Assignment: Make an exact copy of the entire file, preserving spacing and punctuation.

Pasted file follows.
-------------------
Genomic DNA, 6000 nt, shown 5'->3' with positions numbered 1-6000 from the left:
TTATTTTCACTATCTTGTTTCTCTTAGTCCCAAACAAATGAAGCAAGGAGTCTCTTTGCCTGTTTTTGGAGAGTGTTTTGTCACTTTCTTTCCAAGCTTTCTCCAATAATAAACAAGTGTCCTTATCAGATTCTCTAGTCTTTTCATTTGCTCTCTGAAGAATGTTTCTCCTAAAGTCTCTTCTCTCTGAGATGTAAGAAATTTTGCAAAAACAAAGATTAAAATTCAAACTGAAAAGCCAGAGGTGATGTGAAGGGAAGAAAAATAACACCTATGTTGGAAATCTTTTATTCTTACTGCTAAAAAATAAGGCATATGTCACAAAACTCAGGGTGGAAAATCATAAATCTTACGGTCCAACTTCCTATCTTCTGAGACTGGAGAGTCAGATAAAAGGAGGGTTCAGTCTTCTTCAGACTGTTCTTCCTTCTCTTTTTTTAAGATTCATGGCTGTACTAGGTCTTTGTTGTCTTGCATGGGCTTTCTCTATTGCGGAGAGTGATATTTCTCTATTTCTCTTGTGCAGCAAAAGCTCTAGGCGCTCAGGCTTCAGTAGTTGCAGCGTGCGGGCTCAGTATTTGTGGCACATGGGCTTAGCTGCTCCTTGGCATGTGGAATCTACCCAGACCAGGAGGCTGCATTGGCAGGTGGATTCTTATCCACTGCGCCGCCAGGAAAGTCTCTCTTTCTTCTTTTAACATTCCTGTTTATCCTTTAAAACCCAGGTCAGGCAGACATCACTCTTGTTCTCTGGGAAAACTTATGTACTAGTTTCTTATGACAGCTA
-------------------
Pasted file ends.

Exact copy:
Genomic DNA, 6000 nt, shown 5'->3' with positions numbered 1-6000 from the left:
TTATTTTCACTATCTTGTTTCTCTTAGTCCCAAACAAATGAAGCAAGGAGTCTCTTTGCCTGTTTTTGGAGAGTGTTTTGTCACTTTCTTTCCAAGCTTTCTCCAATAATAAACAAGTGTCCTTATCAGATTCTCTAGTCTTTTCATTTGCTCTCTGAAGAATGTTTCTCCTAAAGTCTCTTCTCTCTGAGATGTAAGAAATTTTGCAAAAACAAAGATTAAAATTCAAACTGAAAAGCCAGAGGTGATGTGAAGGGAAGAAAAATAACACCTATGTTGGAAATCTTTTATTCTTACTGCTAAAAAATAAGGCATATGTCACAAAACTCAGGGTGGAAAATCATAAATCTTACGGTCCAACTTCCTATCTTCTGAGACTGGAGAGTCAGATAAAAGGAGGGTTCAGTCTTCTTCAGACTGTTCTTCCTTCTCTTTTTTTAAGATTCATGGCTGTACTAGGTCTTTGTTGTCTTGCATGGGCTTTCTCTATTGCGGAGAGTGATATTTCTCTATTTCTCTTGTGCAGCAAAAGCTCTAGGCGCTCAGGCTTCAGTAGTTGCAGCGTGCGGGCTCAGTATTTGTGGCACATGGGCTTAGCTGCTCCTTGGCATGTGGAATCTACCCAGACCAGGAGGCTGCATTGGCAGGTGGATTCTTATCCACTGCGCCGCCAGGAAAGTCTCTCTTTCTTCTTTTAACATTCCTGTTTATCCTTTAAAACCCAGGTCAGGCAGACATCACTCTTGTTCTCTGGGAAAACTTATGTACTAGTTTCTTATGACAGCTA